Westport Country Playhouse, Westport
Connecticut theatergoers had eagerly awaited the arrival of James Earl Jones in “Thurgood.” What could be more promising than the portrayal of a great black jurist by a great black actor—both Americans, both ground-breakers! Jones, in a one-man show, would take on the role of Thurgood Marshall, the first black justice to sit on our Supreme Court. The combination on stage had to be dynamite.
Alas, it is not. As it turns out, Jones gives a folksy, pleasant monologue, but nothing which lifts the viewer to the anticipated heights. The play itself, written by George Stevens, Jr., is equally ordinary. Having seen many solo shows, an increasingly popular genre today, we know how superb such performances can be—and how dramatically they can be written.
What ultimately rescues the show is the subject itself, although one might do better to read a straightforward biography of Thurgood Marshall. This grandson of a slave had a remarkable career. Each step along the way he fought racial discrimination, not only in his own behalf, but for the entire race. His parents were crucial in providing an excellent start—a schoolteacher mother, a father who examined and debated every issue.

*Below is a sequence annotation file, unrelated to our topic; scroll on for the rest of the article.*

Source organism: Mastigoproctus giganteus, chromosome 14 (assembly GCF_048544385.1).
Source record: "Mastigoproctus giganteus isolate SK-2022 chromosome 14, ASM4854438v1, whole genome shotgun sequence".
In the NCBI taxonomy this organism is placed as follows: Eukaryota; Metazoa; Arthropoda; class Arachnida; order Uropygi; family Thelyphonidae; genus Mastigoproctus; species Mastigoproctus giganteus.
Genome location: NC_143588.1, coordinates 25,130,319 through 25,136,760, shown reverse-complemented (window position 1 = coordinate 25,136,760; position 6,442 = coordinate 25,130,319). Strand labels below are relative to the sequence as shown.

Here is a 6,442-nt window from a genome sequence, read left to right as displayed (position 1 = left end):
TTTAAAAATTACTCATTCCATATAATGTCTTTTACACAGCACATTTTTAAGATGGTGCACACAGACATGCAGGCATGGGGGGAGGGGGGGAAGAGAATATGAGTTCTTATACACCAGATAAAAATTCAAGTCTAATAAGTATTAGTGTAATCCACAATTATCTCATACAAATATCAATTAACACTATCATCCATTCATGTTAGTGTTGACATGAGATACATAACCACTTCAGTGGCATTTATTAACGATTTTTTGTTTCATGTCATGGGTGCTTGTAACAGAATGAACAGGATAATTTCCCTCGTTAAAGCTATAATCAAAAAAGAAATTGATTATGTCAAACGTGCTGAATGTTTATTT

Marshall determined that law was the way to fight injustices, and applied to the University of Maryland Law School in 1930. Turned down because of his color, he went on to Howard University Law School, firmer than ever in his goals. At Howard he was influenced by Charles Hamilton Houston, an inspired teacher who urged his students to apply the tenets of the Constitution to all Americans. Marshall would follow Houston to New York and to the NAACP, where he would become Chief Counsel. In those years he would rack up an impressive record of civil rights victories, including the landmark Brown versus the Board of Education in 1954. Later he would be appointed Solicitor General by President Lyndon Johnson before becoming a Supreme Court Justice in 1967.
What have Jones and Stevens (and director Foglia) done with this moving story? Stevens gives a matter-of-fact treatment to the material, a style better suited to an encyclopedia or a “Who’s Who” compendium. Occasionally, an ineffective joke is tucked into the story. As to the great Jones, whose past victories have included “Hamlet,” “King Lear,” and “The Great White Hope,” this performance is unworthy of his past achievements. Jones ambles through the material, often mumbling and ripping through his lines. On this particular press night, Jones was struggling with a cold, we presume, and the frequent resort to his handkerchief was a further detraction.
Nonetheless, at the close, the audience as one rose to cheer and applaud. One would like to think that this standing ovation was really honoring, not the show, but the subject itself, the extraordinary Thurgood Marshall.
-- Irene Backalenick
May 11, 2006